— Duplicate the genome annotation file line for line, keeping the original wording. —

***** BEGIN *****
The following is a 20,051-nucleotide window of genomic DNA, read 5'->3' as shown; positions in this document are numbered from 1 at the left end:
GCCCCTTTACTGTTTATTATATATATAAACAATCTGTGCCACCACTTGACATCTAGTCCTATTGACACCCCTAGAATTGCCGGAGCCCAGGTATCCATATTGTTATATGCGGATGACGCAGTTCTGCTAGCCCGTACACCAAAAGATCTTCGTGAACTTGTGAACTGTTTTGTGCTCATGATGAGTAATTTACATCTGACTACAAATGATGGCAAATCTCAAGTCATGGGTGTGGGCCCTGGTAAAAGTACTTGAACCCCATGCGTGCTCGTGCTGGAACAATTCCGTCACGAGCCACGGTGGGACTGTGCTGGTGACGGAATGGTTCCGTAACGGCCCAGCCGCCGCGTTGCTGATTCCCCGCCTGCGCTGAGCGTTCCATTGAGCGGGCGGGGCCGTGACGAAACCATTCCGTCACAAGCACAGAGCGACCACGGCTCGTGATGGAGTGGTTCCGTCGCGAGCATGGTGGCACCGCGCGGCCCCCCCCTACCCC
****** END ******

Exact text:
The following is a 20,051-nucleotide window of genomic DNA, read 5'->3' as shown; positions in this document are numbered from 1 at the left end:
GCCCCTTTACTGTTTATTATATATATAAACAATCTGTGCCACCACTTGACATCTAGTCCTATTGACACCCCTAGAATTGCCGGAGCCCAGGTATCCATATTGTTATATGCGGATGACGCAGTTCTGCTAGCCCGTACACCAAAAGATCTTCGTGAACTTGTGAACTGTTTTGTGCTCATGATGAGTAATTTACATCTGACTACAAATGATGGCAAATCTCAAGTCATGGGTGTGGGCCCTGGTAAAAGTACTTGAACCCCATGCGTGCTCGTGCTGGAACAATTCCGTCACGAGCCACGGTGGGACTGTGCTGGTGACGGAATGGTTCCGTAACGGCCCAGCCGCCGCGTTGCTGATTCCCCGCCTGCGCTGAGCGTTCCATTGAGCGGGCGGGGCCGTGACGAAACCATTCCGTCACAAGCACAGAGCGACCACGGCTCGTGATGGAGTGGTTCCGTCGCGAGCATGGTGGCACCGCGCGGCCCCCCCCTACCCC